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Archive for the ‘grammar’ Category

Summer is winding down in a lot of places and folks are gearing up for Fall. Pumpkins, Halloween decorations and even some Christmas décor is popping up all around. It’s still way too hot for me to think about Fall sweaters and hot spiced beverages but the folks in retail don’t really pay attention to the weather.

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I’ve been promising a new book and FINALLY it’s here. Well, almost here. But, it is available for Pre-Order and I encourage you to do that if you intend to buy the book. Release day sales are huge in boosting an author’s visibility so if you think you’re going to want to read this book (and I hope you do), please go to your preferred book vendor and pre-order it. (Links below.) Even if you have no interest in reading it but you want to help boost my sales, go ahead and buy it or gift it to a friend. I’ll be forever grateful.

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Photo by P. Rickrode

The writers police academy was quite the adventure. Lots of hands-on stuff. Lots of great insider information. Lots of really nice people. Not so much sleep. But it was all worth it. The workshops were great, the food was good, the hotel was adequate, the location was perfect, the guest speakers were fabulous. One in particular touched me with his keynote address on Saturday night.

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Every generation has its unique sound. Music is the first thing that comes to mind. Who doesn’t remember the Big Band sounds of the ‘40’s, the beatnik rock and roll era of the ‘50’s, the mellow ‘60’s,  the groovy ‘70’s, or the always popular bitchin’ tunes of the ‘80’s? I’m not sure if you noticed what I did there, but it’s not just the music that represents the sounds of a particular generation. It’s the language, the slang, the terms the popular kids used at school. There’s a distinct sound for every generation.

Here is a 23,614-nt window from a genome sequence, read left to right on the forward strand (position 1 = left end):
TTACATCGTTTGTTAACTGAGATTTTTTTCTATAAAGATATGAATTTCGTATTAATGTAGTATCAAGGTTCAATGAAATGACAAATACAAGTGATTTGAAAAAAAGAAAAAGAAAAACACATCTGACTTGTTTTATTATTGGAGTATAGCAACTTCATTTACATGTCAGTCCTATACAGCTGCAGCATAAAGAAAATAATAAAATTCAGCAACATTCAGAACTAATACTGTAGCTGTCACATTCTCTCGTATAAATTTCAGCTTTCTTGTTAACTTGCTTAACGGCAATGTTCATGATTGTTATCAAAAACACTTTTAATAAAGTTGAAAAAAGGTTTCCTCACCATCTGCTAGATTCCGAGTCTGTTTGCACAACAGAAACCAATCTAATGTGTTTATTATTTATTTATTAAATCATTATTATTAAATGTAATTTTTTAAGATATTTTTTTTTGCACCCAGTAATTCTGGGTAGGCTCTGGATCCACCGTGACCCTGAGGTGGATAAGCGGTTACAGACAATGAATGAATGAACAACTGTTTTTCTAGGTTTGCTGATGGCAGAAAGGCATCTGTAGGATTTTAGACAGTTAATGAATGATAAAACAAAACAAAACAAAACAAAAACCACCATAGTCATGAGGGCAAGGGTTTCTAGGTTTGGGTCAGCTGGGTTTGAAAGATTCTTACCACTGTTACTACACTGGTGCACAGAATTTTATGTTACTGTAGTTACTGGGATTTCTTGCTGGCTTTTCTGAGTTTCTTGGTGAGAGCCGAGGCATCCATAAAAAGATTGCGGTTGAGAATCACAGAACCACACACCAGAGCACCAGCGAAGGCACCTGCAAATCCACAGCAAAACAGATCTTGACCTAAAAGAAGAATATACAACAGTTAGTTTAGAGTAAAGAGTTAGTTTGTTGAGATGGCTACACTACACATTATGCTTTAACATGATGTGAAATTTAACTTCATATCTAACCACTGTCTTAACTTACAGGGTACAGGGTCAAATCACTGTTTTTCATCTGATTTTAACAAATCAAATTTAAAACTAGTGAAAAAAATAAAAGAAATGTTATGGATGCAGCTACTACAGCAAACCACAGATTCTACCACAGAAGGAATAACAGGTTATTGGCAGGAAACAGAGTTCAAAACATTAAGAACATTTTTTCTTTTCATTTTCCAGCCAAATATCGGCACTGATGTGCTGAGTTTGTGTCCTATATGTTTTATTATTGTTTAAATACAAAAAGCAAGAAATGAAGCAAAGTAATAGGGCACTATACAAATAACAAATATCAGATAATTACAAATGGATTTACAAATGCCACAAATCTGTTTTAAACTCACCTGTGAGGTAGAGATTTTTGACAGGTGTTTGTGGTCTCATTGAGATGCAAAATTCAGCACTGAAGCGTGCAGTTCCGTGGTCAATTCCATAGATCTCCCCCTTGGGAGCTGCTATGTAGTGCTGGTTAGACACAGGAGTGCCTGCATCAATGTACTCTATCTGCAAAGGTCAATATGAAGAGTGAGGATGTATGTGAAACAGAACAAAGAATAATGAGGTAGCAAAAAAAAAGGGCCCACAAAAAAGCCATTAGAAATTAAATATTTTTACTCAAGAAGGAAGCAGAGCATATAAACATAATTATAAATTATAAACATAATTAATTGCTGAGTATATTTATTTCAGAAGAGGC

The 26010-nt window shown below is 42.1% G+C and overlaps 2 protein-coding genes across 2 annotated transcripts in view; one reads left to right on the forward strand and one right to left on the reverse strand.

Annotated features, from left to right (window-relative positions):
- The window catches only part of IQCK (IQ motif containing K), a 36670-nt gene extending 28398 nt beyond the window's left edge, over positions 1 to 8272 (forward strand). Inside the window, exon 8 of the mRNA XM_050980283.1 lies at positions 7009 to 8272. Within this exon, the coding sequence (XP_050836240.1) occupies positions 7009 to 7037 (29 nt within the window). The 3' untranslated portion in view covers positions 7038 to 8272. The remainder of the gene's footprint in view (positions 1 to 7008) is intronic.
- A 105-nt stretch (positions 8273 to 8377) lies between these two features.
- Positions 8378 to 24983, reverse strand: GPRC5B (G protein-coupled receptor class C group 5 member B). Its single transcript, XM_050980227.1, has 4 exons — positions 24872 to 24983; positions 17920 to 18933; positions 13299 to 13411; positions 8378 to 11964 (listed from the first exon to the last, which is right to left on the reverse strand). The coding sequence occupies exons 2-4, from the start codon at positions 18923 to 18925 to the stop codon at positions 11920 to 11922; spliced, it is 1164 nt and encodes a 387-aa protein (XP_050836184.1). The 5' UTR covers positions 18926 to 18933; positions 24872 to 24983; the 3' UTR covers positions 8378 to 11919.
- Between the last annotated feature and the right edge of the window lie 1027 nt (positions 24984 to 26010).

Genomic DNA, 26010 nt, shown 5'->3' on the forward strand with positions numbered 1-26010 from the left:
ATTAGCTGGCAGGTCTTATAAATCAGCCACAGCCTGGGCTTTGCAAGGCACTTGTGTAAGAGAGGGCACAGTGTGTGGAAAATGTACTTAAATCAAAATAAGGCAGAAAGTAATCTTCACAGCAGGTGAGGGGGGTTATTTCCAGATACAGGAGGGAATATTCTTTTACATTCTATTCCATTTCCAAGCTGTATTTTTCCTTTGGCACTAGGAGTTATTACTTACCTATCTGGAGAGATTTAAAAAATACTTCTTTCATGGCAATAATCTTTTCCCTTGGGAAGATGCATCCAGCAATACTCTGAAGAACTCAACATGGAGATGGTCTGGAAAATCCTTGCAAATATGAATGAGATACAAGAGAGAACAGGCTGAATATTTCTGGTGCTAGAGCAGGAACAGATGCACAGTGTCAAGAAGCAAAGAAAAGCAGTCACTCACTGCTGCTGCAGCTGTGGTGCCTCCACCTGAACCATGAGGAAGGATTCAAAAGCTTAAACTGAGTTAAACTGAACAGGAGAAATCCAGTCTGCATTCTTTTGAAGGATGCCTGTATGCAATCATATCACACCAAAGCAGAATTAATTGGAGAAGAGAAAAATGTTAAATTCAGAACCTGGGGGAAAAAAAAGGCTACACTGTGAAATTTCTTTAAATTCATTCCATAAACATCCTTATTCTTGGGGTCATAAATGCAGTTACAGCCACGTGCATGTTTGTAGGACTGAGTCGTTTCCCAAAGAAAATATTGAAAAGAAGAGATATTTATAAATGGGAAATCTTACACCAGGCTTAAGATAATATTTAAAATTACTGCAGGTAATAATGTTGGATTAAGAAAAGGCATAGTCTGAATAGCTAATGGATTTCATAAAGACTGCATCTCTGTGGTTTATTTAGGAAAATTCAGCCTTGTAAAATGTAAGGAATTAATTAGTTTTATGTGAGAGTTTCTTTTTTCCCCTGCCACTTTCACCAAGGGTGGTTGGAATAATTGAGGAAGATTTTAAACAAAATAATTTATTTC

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In the past, I’ve stressed the importance of having a manuscript professionally edited before publishing it. In my opinion, that is the single-most important thing an author can do (and spend money on). Many a good story has been ruined because it was poorly edited. It doesn’t matter how well you can self-edit, you should never skip this step.

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It’s been a while since I’ve posted anything about my books or writing in general. Since I am a published author, I guess I should probably talk about my books on occasion, right? Today is that day. I thought I’d share with you some of my ideas and how my creative process works when I’m writing.

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Computers are so commonplace these days; everyone has one. A lot of folks have more than one. We’ve become a society so dependent on our computers that we often forget how to do things without the assistance of artificial intelligence. Like spelling. Most computers will either automatically correct your spelling or, at the very least, highlight misspelled words so that you can click on it and see how to fix it without even knowing how to fix it yourself. Lazy. Lazy is what that is.

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On a couple of occasions in the past, I’ve blogged about my dad and his quirkiness. I’m not going to bore you with the history, but my dad is back in Mississippi and living here at the inn with my husband and I again. It has been a blessing and a burden at the same time.

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Most of you know that I am an author. One of the hardest parts about being an author is marketing and selling your books. Nobody tells you that when you start writing. As a newbie you focus on the mechanics of writing, proper English, not getting too bogged down with the minutia and keeping the story moving along. Designing the covers is the fun part. Editing is the tedious part. But selling and marking is the absolute hardest part.

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Have you ever read a headline and thought: “I really need to read this article?” Or have you read a headline and said to yourself: “Self, it’d be a waste of time to read any farther?” Headlines can make or break a story. Like back cover blurbs on a book, a headline has to grab attention and elicit feelings of wanting to know more.

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